The global map of subsea connections, then, is like a geopolitical dartboard, complete with high and low value targets. In the South Pacific Ocean, lonely Tonga’s is the latter, its single cable leaving it exposed purely to volcanoes. But Britain is a unique hub, like an Allied operator, sprouting a tangle of vital communication cords to America, Europe, Africa and Asia. It may just be the bullseye.

Here’s what we wrote on the subject back in 2018:

Your home Internet router and your national infrastructure are not the only cybervulnerabilities. Another lies in the depths of the North Atlantic Ocean, where North America and neighboring continents are connected by fiber-optic cables.

Some 400 fiber-optic cables lie beneath the oceans. Through these lines run phone calls, texts and Internet services. Every day, they carry $10 trillion in financial transactions.

Above these cables loiter Russian submarines. “We are now seeing Russian underwater activity in the vicinity of undersea cables that I don’t believe we have ever seen,” said the commander of nato submarine forces, U.S. Navy Rear Adm. Andrew Lennon. “Russia is clearly taking an interest in nato and nato nations’ undersea infrastructure.”

Cutting some of these lines would disrupt the flow of communications and transactions. But with so many cables, it would be hard to completely stop them. What is more likely is that the Russians are, again, laying groundwork, preparing for future disruption. …

“America is the greatest superpower this world has ever known,” Trumpet editor in chief Gerald Flurry wrote in January 1995. “But we have a very vulnerable point in our military—our own Achilles’ heel. Exploiting this vulnerable point may trigger the greatest shock in the history of warfare!” He quoted Intelligence Digest, which wrote, “[T]he Gulf War showed what a critical role technology now plays in warfare. But the course of a battle would be very different if effective technology-sabotaging measures could be instituted against the superior force. … Computer dependence is the Western world’s Achilles’ heel, and within a few years this weakness could be tested to the full.”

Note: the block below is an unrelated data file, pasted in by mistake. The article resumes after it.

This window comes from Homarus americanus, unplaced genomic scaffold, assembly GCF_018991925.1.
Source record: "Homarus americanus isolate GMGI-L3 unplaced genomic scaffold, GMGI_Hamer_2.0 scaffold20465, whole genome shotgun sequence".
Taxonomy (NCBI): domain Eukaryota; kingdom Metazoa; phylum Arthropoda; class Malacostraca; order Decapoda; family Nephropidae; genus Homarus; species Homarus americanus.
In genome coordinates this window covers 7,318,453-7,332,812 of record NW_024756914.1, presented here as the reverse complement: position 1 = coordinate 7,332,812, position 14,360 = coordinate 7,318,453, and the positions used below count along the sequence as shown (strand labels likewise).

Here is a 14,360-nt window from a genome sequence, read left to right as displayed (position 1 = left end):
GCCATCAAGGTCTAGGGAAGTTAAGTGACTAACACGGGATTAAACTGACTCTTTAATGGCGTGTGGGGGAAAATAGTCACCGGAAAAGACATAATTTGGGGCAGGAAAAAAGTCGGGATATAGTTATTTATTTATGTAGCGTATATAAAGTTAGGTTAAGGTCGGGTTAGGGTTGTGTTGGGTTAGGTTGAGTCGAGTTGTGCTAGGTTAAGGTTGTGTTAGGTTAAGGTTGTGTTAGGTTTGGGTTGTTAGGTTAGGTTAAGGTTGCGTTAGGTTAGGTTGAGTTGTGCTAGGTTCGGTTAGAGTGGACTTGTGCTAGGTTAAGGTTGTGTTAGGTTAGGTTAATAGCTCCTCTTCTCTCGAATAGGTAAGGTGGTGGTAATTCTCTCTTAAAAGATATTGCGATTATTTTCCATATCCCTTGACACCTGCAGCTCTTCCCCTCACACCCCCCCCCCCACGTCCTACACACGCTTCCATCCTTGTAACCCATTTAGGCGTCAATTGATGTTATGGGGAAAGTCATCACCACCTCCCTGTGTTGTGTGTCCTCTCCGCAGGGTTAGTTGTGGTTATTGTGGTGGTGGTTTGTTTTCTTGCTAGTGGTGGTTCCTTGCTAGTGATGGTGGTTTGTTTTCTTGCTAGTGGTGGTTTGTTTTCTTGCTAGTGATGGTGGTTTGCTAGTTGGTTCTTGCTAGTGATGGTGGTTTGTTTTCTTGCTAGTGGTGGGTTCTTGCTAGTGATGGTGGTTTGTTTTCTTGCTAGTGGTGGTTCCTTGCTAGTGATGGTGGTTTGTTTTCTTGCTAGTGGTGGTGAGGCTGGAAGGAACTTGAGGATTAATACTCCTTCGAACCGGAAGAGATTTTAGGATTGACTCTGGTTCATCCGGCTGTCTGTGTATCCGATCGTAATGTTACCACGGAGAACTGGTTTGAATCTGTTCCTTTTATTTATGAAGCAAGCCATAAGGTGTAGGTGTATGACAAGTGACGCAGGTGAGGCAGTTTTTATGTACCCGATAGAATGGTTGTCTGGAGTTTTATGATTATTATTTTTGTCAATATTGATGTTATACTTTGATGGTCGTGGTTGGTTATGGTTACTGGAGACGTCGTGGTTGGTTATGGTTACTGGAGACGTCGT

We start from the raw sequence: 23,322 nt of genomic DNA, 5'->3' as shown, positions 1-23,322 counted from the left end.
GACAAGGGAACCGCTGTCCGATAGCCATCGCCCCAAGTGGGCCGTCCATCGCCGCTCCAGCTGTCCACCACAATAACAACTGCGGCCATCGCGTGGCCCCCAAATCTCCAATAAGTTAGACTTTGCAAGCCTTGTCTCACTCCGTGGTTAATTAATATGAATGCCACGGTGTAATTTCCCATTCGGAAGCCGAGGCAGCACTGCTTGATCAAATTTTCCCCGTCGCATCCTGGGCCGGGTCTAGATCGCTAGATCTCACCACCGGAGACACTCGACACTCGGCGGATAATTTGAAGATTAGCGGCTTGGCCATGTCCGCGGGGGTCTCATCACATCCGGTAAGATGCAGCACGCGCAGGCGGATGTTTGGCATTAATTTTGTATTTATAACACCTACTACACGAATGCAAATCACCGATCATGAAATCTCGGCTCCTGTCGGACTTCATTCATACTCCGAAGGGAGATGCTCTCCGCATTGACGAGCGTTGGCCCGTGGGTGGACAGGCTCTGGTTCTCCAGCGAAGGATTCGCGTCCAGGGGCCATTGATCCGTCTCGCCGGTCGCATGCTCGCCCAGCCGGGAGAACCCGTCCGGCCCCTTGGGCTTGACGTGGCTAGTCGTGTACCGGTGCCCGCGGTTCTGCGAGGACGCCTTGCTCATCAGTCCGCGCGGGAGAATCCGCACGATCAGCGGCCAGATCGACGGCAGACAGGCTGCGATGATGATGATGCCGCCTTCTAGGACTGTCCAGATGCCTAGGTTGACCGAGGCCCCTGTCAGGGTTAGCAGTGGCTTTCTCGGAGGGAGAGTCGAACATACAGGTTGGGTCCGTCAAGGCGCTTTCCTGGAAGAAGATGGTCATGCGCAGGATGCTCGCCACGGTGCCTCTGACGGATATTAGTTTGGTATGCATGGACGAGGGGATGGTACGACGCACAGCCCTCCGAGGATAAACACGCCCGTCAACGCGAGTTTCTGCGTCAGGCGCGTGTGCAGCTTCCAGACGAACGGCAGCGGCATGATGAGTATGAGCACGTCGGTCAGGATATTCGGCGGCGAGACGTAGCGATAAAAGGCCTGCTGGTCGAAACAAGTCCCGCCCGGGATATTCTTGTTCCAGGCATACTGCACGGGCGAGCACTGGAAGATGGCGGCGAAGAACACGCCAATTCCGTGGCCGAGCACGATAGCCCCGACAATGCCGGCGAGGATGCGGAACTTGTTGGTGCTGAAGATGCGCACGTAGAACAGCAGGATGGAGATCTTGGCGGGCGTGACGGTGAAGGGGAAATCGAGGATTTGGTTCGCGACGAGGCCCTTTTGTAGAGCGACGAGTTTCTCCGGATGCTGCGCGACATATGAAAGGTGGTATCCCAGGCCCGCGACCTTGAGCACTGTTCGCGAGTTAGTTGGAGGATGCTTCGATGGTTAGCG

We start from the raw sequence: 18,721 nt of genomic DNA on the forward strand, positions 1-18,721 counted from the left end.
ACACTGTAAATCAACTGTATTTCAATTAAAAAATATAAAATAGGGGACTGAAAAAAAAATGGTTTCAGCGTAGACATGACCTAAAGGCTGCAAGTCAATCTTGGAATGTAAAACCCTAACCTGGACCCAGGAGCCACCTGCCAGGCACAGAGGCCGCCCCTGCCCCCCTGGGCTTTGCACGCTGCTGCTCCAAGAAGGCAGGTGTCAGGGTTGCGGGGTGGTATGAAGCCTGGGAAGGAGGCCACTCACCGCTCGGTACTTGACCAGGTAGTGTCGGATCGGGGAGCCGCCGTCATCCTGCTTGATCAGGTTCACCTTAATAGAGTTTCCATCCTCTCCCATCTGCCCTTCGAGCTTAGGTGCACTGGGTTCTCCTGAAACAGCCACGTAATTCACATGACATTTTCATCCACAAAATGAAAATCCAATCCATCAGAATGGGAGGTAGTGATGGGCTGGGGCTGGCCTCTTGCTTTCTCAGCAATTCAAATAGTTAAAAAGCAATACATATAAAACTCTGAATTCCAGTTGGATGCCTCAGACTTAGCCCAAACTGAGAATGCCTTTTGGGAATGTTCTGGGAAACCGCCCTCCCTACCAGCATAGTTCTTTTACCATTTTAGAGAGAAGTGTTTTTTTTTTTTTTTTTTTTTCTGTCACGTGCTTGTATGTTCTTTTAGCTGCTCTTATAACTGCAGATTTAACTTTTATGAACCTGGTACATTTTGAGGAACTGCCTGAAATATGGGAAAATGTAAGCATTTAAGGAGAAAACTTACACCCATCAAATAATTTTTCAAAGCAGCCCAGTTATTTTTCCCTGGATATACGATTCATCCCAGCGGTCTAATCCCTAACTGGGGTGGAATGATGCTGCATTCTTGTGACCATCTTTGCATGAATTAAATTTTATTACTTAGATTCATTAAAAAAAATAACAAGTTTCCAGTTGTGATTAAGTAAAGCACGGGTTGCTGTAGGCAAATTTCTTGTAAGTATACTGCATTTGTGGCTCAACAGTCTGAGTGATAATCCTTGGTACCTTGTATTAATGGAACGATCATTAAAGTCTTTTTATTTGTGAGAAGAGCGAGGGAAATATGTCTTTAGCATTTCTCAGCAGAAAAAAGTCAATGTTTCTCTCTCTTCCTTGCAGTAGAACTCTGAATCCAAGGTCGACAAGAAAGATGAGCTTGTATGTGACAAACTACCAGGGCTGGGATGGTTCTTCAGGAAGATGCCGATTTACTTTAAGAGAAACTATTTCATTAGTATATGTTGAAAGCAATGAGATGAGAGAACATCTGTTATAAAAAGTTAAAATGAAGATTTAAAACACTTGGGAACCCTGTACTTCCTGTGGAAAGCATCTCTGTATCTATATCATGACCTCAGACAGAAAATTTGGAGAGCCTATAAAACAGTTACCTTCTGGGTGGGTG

Prophecy indicates that soon this vulnerability will be attacked. God recorded and preserved certain scriptures as a warning to us today. Notice what Mr. Flurry wrote in the May 2005 Trumpet:

I believe one key end-time Bible prophecy could well be fulfilled through … cyberterrorism …: “They have blown the trumpet, even to make all ready; but none goeth to the battle: for my wrath is upon all the multitude thereof” (Ezekiel 7:14). The trumpet of war is to be blown in Israel—mainly America and Britain. … It seems everybody is expecting our people to go into battle, but the greatest tragedy imaginable occurs! Nobody goes to battle—even though the trumpet is blown! Will it be because of computer terrorism?

Trumpet contributor Josué Michels wrote last year, “Technology has finally caught up with a prophecy that was recorded more than 2,000 years ago.”

It’s time to use technology while you have it. Click on the library tab at the top of the page and order some of our free literature through this website. Get to know prophecy and God’s Word. Order your free copy of Russia and China in Prophecy. Did you know both nations have a large role in soon-coming prophecies?